McQueen
Type
Essay
Category
radical history

26 January – or thereabouts

Consult any vox pop and you will find that the most enthusiastic celebrants of Australia Day rarely know what happened on 26 January 1788. Some think the holiday has to do with Captain Cook, though it was actually eighteen years earlier, in 1770, that Cook made landfall at Botany Bay. A few associate the holiday with Federation, something that happened over a century later, on 1 January 1901, while others still wrap their flag patriotism around references to Gallipoli, assuming that any patriotic celebration must be connected to the ANZACs.

We should sympathise with these people. Why? First, they either have been taught no history of this country, or have been told about it in ways that would make Eric Abetz sound scintillating. Second, and more significantly, they consider the event being commemorated to be utterly unmemorable.

Cook had claimed Australia’s east coast for king and empire on 22 August 1770, an event marked by only a couple of lines in his journal, and even they read like an act of absentmindedness. (Eight days earlier he had misspelt Australia as ‘Astralia’.) On 26 January 1788, upon landing in Sydney Cove, Captain Arthur Phillip laid claim to vastly more of the continent. Both of these claims were aimed against the Dutch and the French, though the consequences proved to be far greater for Australia’s First Peoples than for Britain’s rival mercantilist empires. The urgency in formalising Britain’s sovereignty was made real on 24 January, when two French ships, under the command of Jean-François de Galaup, Comte de La Pérouse, also entered Botany Bay. Received courteously, the French stuck around for a number of weeks, before setting sail on 10 March, never to be seen again.

The proclamation of the New South Wales colony did not take place until 7 February, when Judge Advocate David Collins formally installed Phillip as governor of Britain’s newest trading post and naval refitting station. The erstwhile head of Western Mining, Hugh Morgan, has called for Australia Day to be moved to this date.

None of these datings and doings would matter much were we talking about Wattle Day, a tradition almost as old as our official national holiday. But we are talking about Australia Day, not Wattle Day. The former has been a flash point for political attitudes since the 1988 bicentennial, when the left joined with Aboriginal Australians in protesting ‘Invasion Day’. That commitment persists, although the Aboriginal rights movement has lost some of its militancy and non-Indigenous dissent has been reduced to ritual denunciations. The framing of Aboriginal protest continues to pivot between the disempowering narrative of ‘Invasion Day’ (which positions Aboriginal Australians as passive victims) and the fight-back expressed in ‘Survival Day’. Neither of those descriptors adequately captures the fierce battles for country that were waged by the First Peoples during the early stages of occupation.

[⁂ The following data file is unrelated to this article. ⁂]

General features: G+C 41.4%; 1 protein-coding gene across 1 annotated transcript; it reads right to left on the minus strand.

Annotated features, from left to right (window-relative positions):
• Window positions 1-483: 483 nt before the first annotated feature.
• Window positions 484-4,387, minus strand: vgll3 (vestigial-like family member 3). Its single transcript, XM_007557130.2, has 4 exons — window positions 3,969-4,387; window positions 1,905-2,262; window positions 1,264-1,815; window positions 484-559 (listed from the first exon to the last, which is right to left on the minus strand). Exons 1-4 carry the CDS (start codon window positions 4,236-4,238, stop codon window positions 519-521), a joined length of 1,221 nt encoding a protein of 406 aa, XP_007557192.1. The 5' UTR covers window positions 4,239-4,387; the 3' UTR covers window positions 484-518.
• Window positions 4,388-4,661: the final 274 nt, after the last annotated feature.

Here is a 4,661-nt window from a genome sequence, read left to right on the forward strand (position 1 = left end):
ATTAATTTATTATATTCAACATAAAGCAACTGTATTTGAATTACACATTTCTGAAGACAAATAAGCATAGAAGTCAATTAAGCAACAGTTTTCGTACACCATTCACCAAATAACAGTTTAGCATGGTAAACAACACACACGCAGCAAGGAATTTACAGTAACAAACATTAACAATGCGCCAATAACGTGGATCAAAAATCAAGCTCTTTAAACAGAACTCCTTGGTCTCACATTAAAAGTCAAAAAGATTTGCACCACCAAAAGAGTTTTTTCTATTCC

If we continue reducing our critique of Australia Day to a narrative of invasion, we stand little chance of engaging the 97 per cent of the population for whom this remains a secondary issue. Of course, there are those around the left who revel in that situation, concerned only with asserting their moral superiority through their version of the Pharisee’s prayer: ‘Thank you god for not making me like other Australians – a racist.’ Such unctuousness is an obstacle to changing attitudes. What we need is a challenge to the ways in which Australia Day is being marketed. In short, we need a red-armband history of the day itself, and then a fresh perspective on what preceded and followed.

 

A touch of pedantry would not go astray. The First Fleet did not land on 26 January. That happened eight days earlier, on 18 January, when the first of the ships entered Botany Bay, greeted by the ‘Walla, Walla, Walla’ cries of the Eora people. In 1984, historian Geoffrey Blainey suggested this date should be Australia Day.

For his part, Phillip did all he could to fulfil the instructions given to him by Lord Sydney in 1787:

You are to endeavour by every possible means to open an intercourse with the natives, and to conciliate their affections, enjoining all our subjects to live in amity and kindness with them. And if any of our subjects shall wantonly destroy them or give them any unnecessary interruption in the exercise of their several occupations it is our will and pleasure that you cause such offenders to be brought to punishment according to the degree of the offence.

Such sentiments were incompatible with prolonged intrusion. That London reissued these instructions to every new governor also contradicts claims that the invasion occurred under the guise of terra nullius, a doctrine formed only in the late nineteenth century in relation to the status of the polar regions. That the High Court accepted terra nullius in Mabo confirms the venerable legal doctrine of Judicial Ignorance. Moreover, the natural law tradition behind terra nullius had been used to oppose, not justify, colonisation.